Wow, what a promise! Jeroboam has just been guaranteed by God that he will be king of Israel. The reason for Solomon losing his kingship has been spelled out in black and white terms. Jeroboam has been a member of Solomon’s staff and has seen firsthand the “what not to do if you want to rule God’s people of Israel".  The “how to’s of maintaining kingship of Israel” couldn’t be made any clearer. Jeroboam should have a bright future! Wouldn’t we if we were told by a prophet in no uncertain terms exactly what we had to do in order to secure God’s promise in our lives?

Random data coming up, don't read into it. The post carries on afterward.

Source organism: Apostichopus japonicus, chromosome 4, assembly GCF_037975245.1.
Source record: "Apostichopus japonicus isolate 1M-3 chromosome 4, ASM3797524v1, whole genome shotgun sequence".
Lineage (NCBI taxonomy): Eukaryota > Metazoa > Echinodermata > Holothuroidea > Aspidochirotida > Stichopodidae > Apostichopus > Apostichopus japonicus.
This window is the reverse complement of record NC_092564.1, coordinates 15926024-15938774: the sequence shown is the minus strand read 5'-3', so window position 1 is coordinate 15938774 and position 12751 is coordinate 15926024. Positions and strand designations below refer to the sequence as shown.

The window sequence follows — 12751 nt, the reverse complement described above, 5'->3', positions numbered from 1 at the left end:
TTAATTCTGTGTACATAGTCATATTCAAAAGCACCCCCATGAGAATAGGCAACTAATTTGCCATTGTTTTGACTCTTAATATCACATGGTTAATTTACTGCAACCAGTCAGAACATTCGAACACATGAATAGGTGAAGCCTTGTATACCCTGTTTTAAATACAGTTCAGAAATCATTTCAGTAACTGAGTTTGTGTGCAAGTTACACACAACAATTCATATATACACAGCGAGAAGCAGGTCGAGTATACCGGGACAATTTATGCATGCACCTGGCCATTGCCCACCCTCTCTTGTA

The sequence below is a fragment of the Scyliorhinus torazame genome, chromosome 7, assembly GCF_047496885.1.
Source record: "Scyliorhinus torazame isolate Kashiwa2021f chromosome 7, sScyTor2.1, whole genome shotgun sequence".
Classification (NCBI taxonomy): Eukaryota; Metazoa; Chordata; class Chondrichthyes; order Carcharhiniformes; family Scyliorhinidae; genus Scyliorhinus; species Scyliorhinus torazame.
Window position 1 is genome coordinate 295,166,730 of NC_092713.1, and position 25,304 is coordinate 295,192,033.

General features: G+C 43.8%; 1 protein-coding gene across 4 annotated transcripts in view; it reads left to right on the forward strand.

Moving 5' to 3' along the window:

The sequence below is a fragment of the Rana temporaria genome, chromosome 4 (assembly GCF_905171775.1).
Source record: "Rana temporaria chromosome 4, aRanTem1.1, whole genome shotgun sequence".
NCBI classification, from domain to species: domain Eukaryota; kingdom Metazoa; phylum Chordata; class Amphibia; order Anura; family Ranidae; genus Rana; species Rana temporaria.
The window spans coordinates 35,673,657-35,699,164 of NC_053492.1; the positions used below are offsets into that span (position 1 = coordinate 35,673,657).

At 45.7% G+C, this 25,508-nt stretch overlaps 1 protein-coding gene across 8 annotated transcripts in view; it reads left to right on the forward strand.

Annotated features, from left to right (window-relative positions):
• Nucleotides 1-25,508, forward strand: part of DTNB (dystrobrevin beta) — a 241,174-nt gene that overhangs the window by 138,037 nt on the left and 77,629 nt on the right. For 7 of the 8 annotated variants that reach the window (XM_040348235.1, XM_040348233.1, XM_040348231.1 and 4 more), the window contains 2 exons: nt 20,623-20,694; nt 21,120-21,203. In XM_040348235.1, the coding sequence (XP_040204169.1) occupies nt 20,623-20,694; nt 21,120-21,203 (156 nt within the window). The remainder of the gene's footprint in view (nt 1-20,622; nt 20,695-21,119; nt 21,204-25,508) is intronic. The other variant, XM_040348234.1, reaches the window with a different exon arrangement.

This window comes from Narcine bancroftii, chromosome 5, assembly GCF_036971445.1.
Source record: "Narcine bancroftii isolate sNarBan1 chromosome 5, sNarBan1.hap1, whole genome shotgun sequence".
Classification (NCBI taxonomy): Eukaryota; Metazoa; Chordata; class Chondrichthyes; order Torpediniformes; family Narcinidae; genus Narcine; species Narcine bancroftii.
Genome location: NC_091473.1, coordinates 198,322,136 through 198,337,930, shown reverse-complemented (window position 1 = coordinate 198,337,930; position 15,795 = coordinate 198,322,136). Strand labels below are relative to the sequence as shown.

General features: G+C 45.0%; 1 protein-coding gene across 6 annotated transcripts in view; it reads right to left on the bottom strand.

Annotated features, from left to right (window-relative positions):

We don’t know anything about Jeroboam’s character or personality. All we know is that he was a servant to Solomon. I imagine life as a king is probably fairly stressful, especially when you’ve got an irate son of the previous king breathing down your neck, seeking retribution for stealing his throne. Perhaps Jeroboam lacked self-confidence as a leader, whatever the reason, not too long into his reign Jeroboam becomes a little paranoid about the control he has over Israel. The temple where people go to worship God is in Jerusalem which is still under the rule of Solomon’s son. We’re told that Jeroboam suddenly becomes fearful that the people going to worship God in the temple will pledge their allegiance to Solomon’s son. In his fear Jeroboam loses sight of God’s promise and fails to trust God. In 1 Kings 12:25-28 (the passages telling the story of Jeroboam’s downfall) there isn’t one word that even so much as hints Jeroboam took this fear to God in prayer, or turned to God for strength. In verse 28 he takes matters into his own hands and makes two gold calves, telling the people of Israel, “...It is too much trouble for you to worship in Jerusalem. Look, Israel, these are the gods who brought you out of Egypt.” What!!!! Did he learn nothing from his people’s history as they journeyed with God in the wilderness? Surely the golden calf debacle of Aaron has been told over and over through generations, and yet here is Jeroboam repeating the same mistake almost word for word! Dare I be so blunt as to say...how stupid can you get?!?